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Construction’s current evolution sees the introduction of futuristic technologies, such as drones and augmented reality, that are radically shaping the way projects are built and delivered to clients. And yet, in other ways, the industry is stuck in the stone age. One such dinosaur is the existing template for the general contractor/trade partner dynamic, which is one of adversaries, not allies. 

There are several good reasons to evolve these relationships. The truth is, trades and contractors have a symbiotic affiliation with one another: trades can't do what they do without general contractors, and vice versa. It behooves all involved to partner for performance and support one another in their shared success.

Increased profitability is another compelling justification. Simply put, less drama on projects means less time wasted⎯and time, of course, equals money. Communication and understanding facilitate this. Aligning trade partners with the client’s view of a project’s success greatly improves their ability to deliver that success to the client. When the whole team is aligned towards a common set of goals, they are better able to perform.

A more professional, streamlined team atmosphere, where people work alongside one another as equals instead of against each other as obstacles to the other’s advancement, encourages people to bring their best selves to the trailer each day. The ripple effect will positively impact projects and will position companies as a preferred general contractor⎯not just with trades, but also with clients.

Below are six simple strategies for immediately evolving the trade partner dynamic.

1. Start by understanding the trade partner's wants, needs and goals for the project. Every stakeholder, the trades included, will have its own definition of success and its own critical needs that need to be met for any given project. Without understanding the criteria, a general contractor can't work with it to help ensure it's positioned for success. 

2. Clearly and consistently communicate the client’s and the project's needs and objectives to trade partners so they understand those sides as well. When all stakeholders are having their needs met and their interests respected, they can work as partners in solving problems. A True North (also called Conditions of Satisfaction) session is a great place to start.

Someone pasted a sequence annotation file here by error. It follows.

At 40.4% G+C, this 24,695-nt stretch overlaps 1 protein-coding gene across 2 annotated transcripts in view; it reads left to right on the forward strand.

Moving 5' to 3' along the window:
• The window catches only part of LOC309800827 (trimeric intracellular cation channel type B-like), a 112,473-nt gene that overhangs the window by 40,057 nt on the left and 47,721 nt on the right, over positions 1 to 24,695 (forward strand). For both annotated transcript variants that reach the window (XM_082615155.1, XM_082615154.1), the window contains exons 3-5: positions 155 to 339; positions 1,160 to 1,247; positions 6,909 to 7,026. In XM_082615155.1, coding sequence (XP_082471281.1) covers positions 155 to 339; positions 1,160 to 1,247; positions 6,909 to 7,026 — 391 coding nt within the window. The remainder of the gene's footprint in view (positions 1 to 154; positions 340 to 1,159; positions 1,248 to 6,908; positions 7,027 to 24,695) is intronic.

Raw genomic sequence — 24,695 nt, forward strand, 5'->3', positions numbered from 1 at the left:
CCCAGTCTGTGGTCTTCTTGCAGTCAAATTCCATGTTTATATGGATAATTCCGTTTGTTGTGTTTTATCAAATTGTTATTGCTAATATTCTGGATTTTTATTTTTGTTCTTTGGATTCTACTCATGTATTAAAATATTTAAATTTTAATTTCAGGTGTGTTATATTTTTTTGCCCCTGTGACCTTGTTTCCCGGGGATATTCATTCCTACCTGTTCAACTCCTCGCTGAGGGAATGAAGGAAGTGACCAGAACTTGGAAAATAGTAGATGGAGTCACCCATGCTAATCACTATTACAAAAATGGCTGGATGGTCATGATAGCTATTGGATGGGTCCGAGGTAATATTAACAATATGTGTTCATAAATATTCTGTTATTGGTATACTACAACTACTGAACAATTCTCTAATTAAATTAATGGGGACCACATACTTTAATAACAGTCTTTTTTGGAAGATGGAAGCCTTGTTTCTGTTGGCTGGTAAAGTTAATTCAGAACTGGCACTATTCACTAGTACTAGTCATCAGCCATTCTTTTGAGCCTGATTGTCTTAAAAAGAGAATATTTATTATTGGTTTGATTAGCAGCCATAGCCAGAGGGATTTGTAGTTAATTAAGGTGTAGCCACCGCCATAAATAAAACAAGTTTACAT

3. Invite partners input in scheduling. Allowing their involvement respects their role, achieves their buy-in on the schedule and allows them the opportunity to have ownership over their commitments. Look to the Lean Construction Institute to learn more about Pull Planning, which collaborates the scheduling process.

4. Hold partners accountable to those commitments, as they are promises they have made to the other trades. Holding a trade partner accountable is about supporting and improving relationships across the entire team. When all parties are held to a standard of accountability, they know they are working together as part of a cohesive unit instead of in disconnected silos. A daily huddle, where all trades communicate their progress and constraints, offers a great way to keep those commitments on the forefront and provides a natural opportunity for accountability checks.

5. Approach the trade partner’s problems and the general contractor’s problems as a "we" opportunity. Use the language of "we," not "I" or "you,” to communicate a supportive team approach. For example, instead of, "You did this," or "You need to fix this,” say, “What can we do to work together towards a solution on this?”

6. Remember the golden rule. Pay the trades on time, communicate with and listen to them, be fair with them and be just as quick to call with praise as with a complaint.

A trade partner’s success is a general contractor’s success in this uniquely interdependent relationship. This is especially important now, with historic labor shortages that are adversely impacting all involved in the business of construction. Evolving these relationships is a critical and too-often-overlooked key to successful project delivery and retaining satisfied clients. Fortunately, adopting a new view of the trade partner dynamic doesn’t require a financial investment, new technology, or the use of special glasses⎯changed perspectives and behaviors are free, and can be implemented immediately.

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